Diabetes & Cereal Intake

by Diane Lofshult on Mar 01, 2008

Food for Thought

Type 2 diabetes is on the rise among all Americans, but African American women are at particularly high risk for developing the condition. Scientific research to date has linked part of this increase to poor dietary habits, especially refined-carbohydrate intake. Now a new study suggests that African American women may be able to reduce their risk of developing type 2 diabetes by simply increasing their daily intake of fiber-rich cereal.

Using data from the Black Women’s Health Study, a progressive cohort of 59,000 African American women, researchers examined the association between cereal fiber and the risk of type 2 diabetes. After 8 years of follow-up, they determined that higher cereal intake was associated with a decreased risk of the condition.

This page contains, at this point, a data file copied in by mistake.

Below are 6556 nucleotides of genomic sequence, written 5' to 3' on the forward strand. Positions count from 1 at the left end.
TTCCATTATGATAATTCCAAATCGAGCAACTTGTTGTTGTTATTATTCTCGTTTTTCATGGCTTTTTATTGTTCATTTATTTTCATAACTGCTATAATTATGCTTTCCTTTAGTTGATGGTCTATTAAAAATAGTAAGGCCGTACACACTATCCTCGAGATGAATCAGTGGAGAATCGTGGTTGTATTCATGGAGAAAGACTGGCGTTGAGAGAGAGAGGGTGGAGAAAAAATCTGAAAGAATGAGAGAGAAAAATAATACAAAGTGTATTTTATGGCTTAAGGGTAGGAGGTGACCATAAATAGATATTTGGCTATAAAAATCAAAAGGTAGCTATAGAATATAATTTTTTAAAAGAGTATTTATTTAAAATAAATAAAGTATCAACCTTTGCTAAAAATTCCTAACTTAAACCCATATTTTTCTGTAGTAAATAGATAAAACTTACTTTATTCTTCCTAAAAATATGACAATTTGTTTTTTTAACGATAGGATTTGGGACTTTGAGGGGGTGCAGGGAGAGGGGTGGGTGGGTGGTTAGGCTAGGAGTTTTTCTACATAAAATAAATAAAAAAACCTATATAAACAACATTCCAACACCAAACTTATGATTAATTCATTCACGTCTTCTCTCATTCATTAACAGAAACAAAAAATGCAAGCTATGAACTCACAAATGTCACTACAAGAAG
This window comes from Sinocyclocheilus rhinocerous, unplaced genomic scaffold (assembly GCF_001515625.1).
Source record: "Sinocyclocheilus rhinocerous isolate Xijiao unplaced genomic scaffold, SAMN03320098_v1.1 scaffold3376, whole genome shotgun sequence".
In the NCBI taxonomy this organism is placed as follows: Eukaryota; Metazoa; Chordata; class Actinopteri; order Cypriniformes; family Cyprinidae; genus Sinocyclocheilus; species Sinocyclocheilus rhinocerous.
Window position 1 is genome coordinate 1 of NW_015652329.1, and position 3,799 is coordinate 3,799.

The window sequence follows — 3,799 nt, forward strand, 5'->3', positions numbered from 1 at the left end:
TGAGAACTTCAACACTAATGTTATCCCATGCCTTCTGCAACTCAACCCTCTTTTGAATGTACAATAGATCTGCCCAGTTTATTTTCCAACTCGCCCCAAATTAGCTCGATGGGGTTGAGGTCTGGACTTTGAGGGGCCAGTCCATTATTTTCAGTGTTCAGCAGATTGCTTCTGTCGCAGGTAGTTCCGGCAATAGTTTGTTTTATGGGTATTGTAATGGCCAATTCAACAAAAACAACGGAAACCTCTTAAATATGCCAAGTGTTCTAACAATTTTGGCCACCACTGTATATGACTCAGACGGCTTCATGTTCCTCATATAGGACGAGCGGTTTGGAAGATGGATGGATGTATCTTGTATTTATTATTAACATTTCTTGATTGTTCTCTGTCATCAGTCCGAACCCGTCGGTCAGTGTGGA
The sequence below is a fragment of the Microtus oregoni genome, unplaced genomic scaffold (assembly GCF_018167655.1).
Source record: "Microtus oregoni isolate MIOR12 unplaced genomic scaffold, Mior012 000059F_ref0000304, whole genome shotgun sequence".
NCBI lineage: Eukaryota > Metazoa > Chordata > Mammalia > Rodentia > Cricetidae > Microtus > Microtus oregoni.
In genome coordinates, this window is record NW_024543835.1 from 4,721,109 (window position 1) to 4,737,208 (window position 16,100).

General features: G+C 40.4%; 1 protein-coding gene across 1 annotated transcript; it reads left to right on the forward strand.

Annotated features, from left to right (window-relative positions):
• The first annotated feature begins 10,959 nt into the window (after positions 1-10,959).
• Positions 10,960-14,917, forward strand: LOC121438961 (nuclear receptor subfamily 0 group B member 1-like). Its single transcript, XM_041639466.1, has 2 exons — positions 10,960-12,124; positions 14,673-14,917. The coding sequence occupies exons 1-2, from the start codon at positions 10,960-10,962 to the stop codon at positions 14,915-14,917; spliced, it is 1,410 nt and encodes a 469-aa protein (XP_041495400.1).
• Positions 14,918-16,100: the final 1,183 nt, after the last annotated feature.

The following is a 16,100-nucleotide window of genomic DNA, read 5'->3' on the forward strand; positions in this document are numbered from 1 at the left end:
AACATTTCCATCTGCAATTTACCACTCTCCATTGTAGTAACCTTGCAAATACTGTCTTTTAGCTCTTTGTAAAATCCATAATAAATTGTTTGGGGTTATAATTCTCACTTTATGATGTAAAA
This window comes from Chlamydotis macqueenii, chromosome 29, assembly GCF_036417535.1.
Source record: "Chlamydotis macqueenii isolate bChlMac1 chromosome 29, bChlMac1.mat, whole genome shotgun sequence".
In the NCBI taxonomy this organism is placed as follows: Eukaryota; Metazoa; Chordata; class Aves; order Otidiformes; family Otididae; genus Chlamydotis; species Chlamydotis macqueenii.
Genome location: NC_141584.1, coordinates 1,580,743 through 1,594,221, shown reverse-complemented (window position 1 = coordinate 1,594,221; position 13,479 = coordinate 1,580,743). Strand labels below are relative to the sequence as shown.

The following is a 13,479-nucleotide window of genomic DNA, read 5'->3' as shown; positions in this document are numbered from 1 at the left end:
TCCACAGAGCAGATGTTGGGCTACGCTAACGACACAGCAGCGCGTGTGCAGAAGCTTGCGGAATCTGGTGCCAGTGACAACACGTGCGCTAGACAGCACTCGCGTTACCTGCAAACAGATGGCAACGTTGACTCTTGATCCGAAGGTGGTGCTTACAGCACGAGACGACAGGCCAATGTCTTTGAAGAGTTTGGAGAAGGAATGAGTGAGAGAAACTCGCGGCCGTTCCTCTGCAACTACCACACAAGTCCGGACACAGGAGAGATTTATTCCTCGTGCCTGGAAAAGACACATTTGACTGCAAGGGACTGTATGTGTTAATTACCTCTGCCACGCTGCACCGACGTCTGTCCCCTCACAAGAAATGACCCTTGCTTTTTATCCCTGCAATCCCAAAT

Writing in the November 26 issue of Archives of Internal Medicine, the scientists concluded that “increasing cereal fiber in the diet may be an effective means of reducing the risk of type 2 diabetes, a disease that has reached epidemic proportions in black women.”

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About the Author

Diane Lofshult

Diane Lofshult IDEA Author/Presenter

Diane Lofshult is an award-winning freelance author who specializes in nutrition and weight management topics. She is the founder of In Other Words, an editorial consulting firm based in Solana Beach, California. Reach her at lofshult@roadrunner.com.